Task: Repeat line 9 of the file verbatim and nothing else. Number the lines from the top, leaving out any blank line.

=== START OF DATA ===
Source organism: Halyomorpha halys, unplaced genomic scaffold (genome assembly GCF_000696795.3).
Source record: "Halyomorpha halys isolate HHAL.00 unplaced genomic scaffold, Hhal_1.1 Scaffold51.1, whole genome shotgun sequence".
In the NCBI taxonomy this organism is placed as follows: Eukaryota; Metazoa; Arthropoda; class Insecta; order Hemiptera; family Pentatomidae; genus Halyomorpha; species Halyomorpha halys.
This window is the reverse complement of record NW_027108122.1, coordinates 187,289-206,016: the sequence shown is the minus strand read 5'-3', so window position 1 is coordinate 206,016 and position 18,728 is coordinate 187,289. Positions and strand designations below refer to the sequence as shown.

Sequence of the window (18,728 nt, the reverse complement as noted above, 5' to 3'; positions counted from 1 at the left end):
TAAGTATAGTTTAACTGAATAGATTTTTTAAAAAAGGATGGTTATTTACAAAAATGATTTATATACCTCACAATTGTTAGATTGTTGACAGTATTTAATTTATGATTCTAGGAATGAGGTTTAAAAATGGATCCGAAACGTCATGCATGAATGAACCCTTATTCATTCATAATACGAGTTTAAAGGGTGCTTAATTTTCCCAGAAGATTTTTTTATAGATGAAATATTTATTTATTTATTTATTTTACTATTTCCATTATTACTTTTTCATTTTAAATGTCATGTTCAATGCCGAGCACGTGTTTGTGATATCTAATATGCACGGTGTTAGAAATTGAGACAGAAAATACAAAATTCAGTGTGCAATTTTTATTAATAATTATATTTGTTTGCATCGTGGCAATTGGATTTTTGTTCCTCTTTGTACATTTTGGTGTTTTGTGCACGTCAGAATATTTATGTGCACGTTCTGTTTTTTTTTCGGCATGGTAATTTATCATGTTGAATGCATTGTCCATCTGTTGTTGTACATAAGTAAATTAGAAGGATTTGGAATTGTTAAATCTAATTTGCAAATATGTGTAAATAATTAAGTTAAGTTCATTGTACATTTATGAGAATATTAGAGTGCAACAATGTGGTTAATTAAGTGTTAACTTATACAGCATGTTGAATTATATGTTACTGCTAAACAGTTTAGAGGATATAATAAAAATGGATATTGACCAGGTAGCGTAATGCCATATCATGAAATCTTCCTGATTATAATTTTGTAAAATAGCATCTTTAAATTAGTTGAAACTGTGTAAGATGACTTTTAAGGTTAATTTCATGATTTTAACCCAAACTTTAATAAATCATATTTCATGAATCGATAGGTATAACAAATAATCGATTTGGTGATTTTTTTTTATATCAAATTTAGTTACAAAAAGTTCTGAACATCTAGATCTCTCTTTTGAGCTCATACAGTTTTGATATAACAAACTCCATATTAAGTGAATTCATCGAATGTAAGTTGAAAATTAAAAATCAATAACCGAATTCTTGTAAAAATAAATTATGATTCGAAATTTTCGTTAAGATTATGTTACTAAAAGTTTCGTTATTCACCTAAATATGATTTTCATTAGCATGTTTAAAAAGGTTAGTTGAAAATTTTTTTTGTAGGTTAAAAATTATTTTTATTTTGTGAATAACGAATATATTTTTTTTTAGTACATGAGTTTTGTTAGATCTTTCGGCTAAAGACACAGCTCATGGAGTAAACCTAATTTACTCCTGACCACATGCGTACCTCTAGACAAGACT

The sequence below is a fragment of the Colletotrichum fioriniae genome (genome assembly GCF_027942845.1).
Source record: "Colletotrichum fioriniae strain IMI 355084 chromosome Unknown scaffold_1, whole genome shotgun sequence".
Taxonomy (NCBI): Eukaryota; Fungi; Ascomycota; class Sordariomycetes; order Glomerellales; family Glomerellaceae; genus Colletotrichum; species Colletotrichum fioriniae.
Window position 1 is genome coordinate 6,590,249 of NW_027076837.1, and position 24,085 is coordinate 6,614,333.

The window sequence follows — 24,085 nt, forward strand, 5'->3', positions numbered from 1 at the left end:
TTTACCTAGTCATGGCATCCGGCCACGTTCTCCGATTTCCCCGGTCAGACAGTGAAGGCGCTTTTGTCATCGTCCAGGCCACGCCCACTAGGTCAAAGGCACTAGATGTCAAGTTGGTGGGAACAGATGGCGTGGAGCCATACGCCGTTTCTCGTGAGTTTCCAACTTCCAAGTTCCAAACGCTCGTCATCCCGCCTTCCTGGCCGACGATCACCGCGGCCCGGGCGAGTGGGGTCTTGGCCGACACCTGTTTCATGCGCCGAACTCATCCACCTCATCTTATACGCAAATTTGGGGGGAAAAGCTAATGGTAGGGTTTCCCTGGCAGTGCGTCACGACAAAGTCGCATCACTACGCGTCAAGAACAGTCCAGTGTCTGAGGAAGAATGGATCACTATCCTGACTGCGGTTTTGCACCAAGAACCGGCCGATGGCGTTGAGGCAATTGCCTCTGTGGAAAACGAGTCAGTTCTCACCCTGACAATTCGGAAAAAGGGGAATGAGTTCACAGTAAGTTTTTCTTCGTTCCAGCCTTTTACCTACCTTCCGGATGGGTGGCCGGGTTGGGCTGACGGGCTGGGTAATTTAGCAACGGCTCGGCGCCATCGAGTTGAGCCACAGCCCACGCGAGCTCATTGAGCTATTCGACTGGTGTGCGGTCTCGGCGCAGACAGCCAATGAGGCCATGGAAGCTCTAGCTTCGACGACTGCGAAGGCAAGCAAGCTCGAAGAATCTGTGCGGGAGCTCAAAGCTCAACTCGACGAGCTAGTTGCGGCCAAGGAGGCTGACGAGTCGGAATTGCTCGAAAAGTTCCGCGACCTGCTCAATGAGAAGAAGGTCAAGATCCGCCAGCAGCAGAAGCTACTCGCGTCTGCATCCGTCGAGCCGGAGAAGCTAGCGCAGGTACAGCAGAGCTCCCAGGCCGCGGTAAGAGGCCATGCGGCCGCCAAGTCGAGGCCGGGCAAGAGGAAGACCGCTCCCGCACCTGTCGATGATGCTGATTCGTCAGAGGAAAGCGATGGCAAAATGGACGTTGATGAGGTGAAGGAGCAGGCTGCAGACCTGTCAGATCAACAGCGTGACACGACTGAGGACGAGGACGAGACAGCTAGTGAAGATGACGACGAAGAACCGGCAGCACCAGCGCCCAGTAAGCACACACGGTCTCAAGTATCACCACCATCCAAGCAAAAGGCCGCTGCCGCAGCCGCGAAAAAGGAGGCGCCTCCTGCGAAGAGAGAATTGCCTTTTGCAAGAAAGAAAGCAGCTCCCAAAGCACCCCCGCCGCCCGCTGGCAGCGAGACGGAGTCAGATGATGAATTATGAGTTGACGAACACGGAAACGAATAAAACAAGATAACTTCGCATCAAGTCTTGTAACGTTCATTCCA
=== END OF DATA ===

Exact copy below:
Taxonomy (NCBI): Eukaryota; Fungi; Ascomycota; class Sordariomycetes; order Glomerellales; family Glomerellaceae; genus Colletotrichum; species Colletotrichum fioriniae.